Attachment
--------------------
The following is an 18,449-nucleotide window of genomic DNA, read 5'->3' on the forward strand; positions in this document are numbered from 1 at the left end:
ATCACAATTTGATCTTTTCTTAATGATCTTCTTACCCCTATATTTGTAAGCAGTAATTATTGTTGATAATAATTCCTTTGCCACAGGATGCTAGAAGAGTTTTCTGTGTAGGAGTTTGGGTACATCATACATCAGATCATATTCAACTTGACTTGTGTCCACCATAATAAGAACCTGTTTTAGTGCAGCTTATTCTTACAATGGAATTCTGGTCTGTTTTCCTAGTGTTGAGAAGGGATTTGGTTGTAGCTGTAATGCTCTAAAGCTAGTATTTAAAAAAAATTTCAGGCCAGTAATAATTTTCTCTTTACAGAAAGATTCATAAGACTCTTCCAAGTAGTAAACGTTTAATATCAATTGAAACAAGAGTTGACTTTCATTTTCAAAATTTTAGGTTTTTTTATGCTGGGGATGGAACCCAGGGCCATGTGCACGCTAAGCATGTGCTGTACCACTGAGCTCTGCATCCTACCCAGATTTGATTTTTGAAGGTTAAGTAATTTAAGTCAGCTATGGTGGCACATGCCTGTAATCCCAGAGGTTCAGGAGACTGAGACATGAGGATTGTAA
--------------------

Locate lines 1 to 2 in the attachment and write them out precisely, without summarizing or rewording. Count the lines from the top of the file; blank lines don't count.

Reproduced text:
The following is an 18,449-nucleotide window of genomic DNA, read 5'->3' on the forward strand; positions in this document are numbered from 1 at the left end:
ATCACAATTTGATCTTTTCTTAATGATCTTCTTACCCCTATATTTGTAAGCAGTAATTATTGTTGATAATAATTCCTTTGCCACAGGATGCTAGAAGAGTTTTCTGTGTAGGAGTTTGGGTACATCATACATCAGATCATATTCAACTTGACTTGTGTCCACCATAATAAGAACCTGTTTTAGTGCAGCTTATTCTTACAATGGAATTCTGGTCTGTTTTCCTAGTGTTGAGAAGGGATTTGGTTGTAGCTGTAATGCTCTAAAGCTAGTATTTAAAAAAAATTTCAGGCCAGTAATAATTTTCTCTTTACAGAAAGATTCATAAGACTCTTCCAAGTAGTAAACGTTTAATATCAATTGAAACAAGAGTTGACTTTCATTTTCAAAATTTTAGGTTTTTTTATGCTGGGGATGGAACCCAGGGCCATGTGCACGCTAAGCATGTGCTGTACCACTGAGCTCTGCATCCTACCCAGATTTGATTTTTGAAGGTTAAGTAATTTAAGTCAGCTATGGTGGCACATGCCTGTAATCCCAGAGGTTCAGGAGACTGAGACATGAGGATTGTAA